Kathy's studio seen through the side garden.

How would you describe your style?  I go a lot of directions with that, depending on my mood.  I can be very simple and minimalistic, happy with three stems of weeds in a vase against a certain wall or I can crave lots of texture and layers and groups of objects.  My house is full of color, but all mostly in warm tones - they make me happy.  But, I also get in the mood for all layered neutrals and I never tire of all shades of green - its so energizing and calming at the same time.  I thinks that's the fun of it, having no real barriers, I'll see something that stimulates my imagination and I'm off and running.  I've learned through the years to just let it come, trust myself and not overthink it - the best things happen that way!  I had a lot of art training early on in life and in college - that gave me a foundation to build with.  I used to feel a little disappointed with myself that I did not pursue that more, but to tell the truth I now feel that I'm in my best medium - living and organic things are three dimensional with texture, smell etc. - so much better than a painting or drawing.. I can always return to that and I will in my new life in Oregon.  My new surroundings will be great stimulation for being creative in new ways I hope...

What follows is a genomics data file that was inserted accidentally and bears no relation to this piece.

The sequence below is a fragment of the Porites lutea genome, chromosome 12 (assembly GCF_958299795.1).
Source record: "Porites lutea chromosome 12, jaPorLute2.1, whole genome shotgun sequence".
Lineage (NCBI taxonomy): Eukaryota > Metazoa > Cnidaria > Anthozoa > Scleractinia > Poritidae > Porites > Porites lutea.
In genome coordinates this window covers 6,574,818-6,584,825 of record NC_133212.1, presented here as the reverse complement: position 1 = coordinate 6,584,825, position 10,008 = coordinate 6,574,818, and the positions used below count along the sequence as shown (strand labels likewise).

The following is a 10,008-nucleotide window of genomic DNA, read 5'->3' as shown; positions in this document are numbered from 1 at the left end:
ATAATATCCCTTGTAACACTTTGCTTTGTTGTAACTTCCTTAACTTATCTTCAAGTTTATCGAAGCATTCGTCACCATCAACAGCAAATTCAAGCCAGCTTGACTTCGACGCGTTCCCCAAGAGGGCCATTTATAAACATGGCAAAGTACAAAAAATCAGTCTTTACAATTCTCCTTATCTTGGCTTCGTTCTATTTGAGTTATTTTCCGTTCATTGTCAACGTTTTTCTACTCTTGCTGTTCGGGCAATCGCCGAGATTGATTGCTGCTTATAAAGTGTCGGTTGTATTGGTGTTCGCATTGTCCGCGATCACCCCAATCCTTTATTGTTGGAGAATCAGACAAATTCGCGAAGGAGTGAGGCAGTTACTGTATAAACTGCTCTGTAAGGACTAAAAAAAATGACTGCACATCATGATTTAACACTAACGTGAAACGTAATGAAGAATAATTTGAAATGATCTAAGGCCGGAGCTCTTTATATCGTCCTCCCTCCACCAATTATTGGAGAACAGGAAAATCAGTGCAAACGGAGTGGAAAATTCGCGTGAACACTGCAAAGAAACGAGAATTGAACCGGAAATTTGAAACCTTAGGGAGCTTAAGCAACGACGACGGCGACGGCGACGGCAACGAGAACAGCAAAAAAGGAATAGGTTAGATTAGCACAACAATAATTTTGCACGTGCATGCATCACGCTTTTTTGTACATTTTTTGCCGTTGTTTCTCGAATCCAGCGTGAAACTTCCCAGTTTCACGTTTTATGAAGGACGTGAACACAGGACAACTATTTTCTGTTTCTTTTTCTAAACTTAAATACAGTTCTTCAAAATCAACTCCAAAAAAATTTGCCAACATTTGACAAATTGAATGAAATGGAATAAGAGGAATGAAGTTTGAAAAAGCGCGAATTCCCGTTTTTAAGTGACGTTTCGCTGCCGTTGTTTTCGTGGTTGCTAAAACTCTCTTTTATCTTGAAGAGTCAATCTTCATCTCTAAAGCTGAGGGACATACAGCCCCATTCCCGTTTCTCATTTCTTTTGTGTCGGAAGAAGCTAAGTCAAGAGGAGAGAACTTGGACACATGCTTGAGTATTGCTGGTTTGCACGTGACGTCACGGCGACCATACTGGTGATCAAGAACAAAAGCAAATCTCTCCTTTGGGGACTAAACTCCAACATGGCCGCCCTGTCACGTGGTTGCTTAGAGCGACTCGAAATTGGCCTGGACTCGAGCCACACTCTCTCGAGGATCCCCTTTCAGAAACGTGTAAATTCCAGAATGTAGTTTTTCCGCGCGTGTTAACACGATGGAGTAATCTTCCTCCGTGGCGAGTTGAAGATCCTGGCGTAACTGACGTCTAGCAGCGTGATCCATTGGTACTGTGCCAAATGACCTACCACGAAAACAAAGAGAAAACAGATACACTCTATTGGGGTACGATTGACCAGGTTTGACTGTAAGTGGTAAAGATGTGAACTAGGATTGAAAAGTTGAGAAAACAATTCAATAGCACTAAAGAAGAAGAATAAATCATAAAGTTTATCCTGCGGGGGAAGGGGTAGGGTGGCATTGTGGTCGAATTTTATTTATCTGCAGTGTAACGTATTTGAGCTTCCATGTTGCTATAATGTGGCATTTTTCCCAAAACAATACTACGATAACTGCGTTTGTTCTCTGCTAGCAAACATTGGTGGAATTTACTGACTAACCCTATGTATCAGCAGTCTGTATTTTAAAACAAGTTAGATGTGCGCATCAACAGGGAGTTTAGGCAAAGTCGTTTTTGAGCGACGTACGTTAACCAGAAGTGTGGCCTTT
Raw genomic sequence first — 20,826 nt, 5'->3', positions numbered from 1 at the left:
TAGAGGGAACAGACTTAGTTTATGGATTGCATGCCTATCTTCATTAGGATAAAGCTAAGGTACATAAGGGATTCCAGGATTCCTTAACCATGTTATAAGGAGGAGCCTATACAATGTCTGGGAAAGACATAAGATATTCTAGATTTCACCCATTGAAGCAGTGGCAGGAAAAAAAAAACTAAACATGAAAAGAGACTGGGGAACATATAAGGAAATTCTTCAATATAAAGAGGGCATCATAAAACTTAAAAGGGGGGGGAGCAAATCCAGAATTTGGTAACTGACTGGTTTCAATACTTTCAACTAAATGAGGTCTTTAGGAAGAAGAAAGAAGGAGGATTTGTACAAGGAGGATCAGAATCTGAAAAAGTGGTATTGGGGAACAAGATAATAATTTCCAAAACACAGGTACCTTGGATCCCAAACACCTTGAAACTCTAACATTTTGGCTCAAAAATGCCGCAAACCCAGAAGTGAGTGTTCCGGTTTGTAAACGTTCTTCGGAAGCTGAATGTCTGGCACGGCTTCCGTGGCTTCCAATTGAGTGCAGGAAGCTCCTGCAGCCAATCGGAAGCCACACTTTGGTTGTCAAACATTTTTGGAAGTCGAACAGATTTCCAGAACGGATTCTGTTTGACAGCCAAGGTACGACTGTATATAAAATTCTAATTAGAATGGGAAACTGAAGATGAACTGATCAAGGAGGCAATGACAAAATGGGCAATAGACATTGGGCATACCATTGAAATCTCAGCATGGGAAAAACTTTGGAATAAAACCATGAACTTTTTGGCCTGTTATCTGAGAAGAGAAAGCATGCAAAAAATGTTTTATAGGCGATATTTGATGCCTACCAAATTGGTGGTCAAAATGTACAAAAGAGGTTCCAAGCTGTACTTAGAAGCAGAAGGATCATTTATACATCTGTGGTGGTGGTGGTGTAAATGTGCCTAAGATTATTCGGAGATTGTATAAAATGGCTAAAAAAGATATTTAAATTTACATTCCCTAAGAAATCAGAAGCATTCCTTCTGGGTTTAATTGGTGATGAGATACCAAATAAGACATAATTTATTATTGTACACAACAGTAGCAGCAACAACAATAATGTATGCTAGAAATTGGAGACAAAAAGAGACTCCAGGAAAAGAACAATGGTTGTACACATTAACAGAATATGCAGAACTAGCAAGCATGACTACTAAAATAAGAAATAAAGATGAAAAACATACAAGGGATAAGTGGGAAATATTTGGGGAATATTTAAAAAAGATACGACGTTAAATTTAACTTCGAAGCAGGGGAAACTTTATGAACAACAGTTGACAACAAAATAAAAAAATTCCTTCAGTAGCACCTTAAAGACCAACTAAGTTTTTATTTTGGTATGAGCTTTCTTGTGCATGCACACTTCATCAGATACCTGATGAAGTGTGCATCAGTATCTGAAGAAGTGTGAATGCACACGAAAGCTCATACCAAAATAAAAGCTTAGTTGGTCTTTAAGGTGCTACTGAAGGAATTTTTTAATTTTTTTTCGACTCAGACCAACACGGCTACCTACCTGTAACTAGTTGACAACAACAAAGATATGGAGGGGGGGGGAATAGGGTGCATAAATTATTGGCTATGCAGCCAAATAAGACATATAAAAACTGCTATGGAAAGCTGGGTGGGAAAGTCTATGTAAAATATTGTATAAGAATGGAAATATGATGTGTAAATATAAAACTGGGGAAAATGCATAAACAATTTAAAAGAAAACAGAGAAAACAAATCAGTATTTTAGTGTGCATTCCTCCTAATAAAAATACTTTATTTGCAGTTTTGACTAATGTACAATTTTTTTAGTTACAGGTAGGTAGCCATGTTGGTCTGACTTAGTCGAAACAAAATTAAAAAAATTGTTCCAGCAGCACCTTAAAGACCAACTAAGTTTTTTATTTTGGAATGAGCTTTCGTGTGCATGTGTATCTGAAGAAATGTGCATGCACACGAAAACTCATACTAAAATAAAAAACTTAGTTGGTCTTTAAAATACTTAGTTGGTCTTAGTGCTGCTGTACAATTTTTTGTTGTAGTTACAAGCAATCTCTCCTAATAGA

What projects do you have on the horizon?  We are just about to start a whole new life with our upcoming move to the southern Oregon property we have owned for 15 years.  To leave California and our life here is a big deal for both of us but it's a leap we have been working toward for awhile now.   It's been such an amazing process, one with so many decisions that constantly make us think and reflect on what makes us feel good in a home.  It's a chance to make a statement on who we are at this point in our lives - this time around fitting it into a new natural landscape so different than what we are coming from.  I have had to come to terms with the fact I'll never have a garden like I've had here for 38 years - but that it's ok, it will be different and a step back to a simpler life.  We are going to work hard at embellishing nature without leaving too much of a stamp on it.  We've been nurturing the forest and meadow for the last 15 years - it's been so satisfying to watch it become stronger, more diverse, wildflowers and native grasses coming back strong, the constant surprises of all of that.  Being custodians of a forest is an amazing new challenge!